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IRS Denies Deductions for Amounts Paid with Forgiven PPP Loan Proceeds

(Click here for printable PDF)

On April 30th, the IRS addressed a question many tax practitioners have been asking over the last few weeks.  Put simply:  Are otherwise deductible expenses which are paid with the proceeds of the new Paycheck Protection Program (PPP) loans, whose loans are ultimately forgiven under the PPP program, deductible?

The short answer is no, per the IRS.  As the IRS summarized its position in Notice 2020-32:   “this notice clarifies that no deduction is allowed . . . for an expense that is otherwise deductible if the payment of the expense results in forgiveness of a covered loan pursuant to [the PPP program] and the income associated with the forgiveness is excluded from gross income for purposes of the Code pursuant to . . . the CARES Act.”

So, the following costs which are paid with the proceeds of these loans are not deductible if the loan is forgiven:  payroll costs, certain employee benefits relating to healthcare, interest on mortgage and other debt obligations, rent and utilities.

The IRS position is premised on a long-standing provision of the Internal Revenue Code – – Section 265, which denies deductions for amounts paid that are allocable to income which is exempt from income taxes.  Income which is so exempt includes income which is excluded from gross income under one of the income tax provisions of the Code or a provision of any other law (such as the CARES Act).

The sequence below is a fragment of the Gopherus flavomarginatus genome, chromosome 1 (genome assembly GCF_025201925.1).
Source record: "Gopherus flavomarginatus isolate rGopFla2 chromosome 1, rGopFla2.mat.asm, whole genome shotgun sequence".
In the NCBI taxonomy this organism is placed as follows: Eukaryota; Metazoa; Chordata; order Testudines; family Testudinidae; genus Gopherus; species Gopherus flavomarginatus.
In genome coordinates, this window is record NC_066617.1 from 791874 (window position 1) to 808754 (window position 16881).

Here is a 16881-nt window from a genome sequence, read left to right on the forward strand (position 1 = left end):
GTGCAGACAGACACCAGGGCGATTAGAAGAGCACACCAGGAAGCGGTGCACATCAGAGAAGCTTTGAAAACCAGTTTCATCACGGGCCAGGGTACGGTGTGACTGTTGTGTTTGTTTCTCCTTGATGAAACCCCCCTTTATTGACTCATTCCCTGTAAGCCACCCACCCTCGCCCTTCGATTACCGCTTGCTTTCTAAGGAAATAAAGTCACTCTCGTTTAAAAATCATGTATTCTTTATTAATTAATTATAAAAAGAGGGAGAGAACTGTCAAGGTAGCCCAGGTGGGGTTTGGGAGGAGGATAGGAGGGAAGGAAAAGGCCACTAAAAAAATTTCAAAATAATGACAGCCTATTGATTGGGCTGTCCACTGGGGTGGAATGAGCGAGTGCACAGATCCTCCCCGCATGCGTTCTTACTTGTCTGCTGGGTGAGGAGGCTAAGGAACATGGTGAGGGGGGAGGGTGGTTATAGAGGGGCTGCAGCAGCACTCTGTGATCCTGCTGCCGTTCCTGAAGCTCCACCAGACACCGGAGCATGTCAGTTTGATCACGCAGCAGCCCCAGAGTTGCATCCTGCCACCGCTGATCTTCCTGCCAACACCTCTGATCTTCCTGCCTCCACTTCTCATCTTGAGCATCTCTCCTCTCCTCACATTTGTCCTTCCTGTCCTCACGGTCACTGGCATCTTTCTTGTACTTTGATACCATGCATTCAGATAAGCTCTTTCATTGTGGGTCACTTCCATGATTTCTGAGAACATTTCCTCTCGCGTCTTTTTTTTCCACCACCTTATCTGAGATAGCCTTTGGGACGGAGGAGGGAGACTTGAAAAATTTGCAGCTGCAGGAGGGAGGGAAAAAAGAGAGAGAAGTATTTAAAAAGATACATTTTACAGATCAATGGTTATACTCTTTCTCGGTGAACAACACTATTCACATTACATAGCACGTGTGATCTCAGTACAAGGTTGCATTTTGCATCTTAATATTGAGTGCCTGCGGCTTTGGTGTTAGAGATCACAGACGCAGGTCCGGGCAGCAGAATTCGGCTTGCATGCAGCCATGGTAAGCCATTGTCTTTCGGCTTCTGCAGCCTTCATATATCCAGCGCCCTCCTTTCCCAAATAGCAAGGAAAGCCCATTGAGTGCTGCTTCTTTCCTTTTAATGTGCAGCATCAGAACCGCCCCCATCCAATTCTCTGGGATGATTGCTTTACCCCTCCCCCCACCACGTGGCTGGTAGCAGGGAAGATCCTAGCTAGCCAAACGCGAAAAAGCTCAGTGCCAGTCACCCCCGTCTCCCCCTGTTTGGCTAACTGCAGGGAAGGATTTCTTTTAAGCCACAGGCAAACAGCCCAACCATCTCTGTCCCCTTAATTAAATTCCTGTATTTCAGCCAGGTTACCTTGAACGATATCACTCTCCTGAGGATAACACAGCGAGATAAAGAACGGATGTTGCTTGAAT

If it helps to understand the IRS position, the purpose of Section 265 is to prevent a double tax benefit, such as a business receiving monies which are not subject to income tax (e.g., forgiven PPP loan proceeds), yet claiming a deduction when those monies are spent for their intended purpose (e.g., payroll costs).

The IRS position does not surprise us, as it is not inconsistent with prior rulings and case law.  What is surprising is that when Congress passed the CARES Act and promoted its benefit of a non-taxable forgivable loan if the proceeds are used to pay what we all think of as deductible expenses, none of its sponsors ever mentioned the possibility that paying those sorts of expenses with the loan proceeds may not be deductible.  Congress may very well allow the IRS position to stand without comment, though it is not out of the realm of possibility that it may adopt legislation reversing the IRS’s position.  We are not aware of any movement to that effect as the IRS position was released only last evening, but we will monitor things and apprise you if there is a change.

In the meantime, borrowers are urged to consult with their tax advisors to determine the impact of this Notice on their own situations.

If you have questions, please contact Gordon Moore, who heads up Archer’s Tax Group, at 856- 354-3087 or gmoore@archerlaw.com, or any of your contacts here at Archer.

DISCLAIMER: This client advisory is for general information purposes only. It does not constitute legal or tax advice, and may not be used and relied upon as a substitute for legal or tax advice regarding a specific issue or problem. Advice should be obtained from a qualified attorney or tax practitioner licensed to practice in the jurisdiction where that advice is sought.

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